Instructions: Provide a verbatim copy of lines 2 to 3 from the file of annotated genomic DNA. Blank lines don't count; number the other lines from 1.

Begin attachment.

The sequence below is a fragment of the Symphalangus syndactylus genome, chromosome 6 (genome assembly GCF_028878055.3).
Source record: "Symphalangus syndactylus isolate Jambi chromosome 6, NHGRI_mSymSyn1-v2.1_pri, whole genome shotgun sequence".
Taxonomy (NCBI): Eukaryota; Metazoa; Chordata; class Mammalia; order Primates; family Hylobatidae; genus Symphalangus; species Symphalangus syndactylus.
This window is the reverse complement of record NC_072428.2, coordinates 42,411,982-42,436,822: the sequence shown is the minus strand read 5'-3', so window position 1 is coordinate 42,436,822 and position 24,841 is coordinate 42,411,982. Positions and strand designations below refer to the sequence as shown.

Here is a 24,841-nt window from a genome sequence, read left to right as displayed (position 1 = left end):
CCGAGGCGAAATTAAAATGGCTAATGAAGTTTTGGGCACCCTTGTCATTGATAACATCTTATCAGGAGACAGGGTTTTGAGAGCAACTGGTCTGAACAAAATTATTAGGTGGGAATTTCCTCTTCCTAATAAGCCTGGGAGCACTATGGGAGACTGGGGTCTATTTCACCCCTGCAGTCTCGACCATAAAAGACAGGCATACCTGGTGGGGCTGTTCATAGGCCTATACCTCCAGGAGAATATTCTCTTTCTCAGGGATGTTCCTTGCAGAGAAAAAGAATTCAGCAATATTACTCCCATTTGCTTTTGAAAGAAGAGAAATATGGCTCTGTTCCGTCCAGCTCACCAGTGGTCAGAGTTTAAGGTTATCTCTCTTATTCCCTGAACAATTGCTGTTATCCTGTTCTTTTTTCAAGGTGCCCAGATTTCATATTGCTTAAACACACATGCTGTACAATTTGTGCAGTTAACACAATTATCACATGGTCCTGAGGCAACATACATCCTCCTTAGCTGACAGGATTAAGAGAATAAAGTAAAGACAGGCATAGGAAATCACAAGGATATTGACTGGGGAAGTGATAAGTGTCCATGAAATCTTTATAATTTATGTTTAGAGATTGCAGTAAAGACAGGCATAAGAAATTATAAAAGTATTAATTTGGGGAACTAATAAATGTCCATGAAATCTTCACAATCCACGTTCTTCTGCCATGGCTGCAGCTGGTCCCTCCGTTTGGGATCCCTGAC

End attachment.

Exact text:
Source record: "Symphalangus syndactylus isolate Jambi chromosome 6, NHGRI_mSymSyn1-v2.1_pri, whole genome shotgun sequence".
Taxonomy (NCBI): Eukaryota; Metazoa; Chordata; class Mammalia; order Primates; family Hylobatidae; genus Symphalangus; species Symphalangus syndactylus.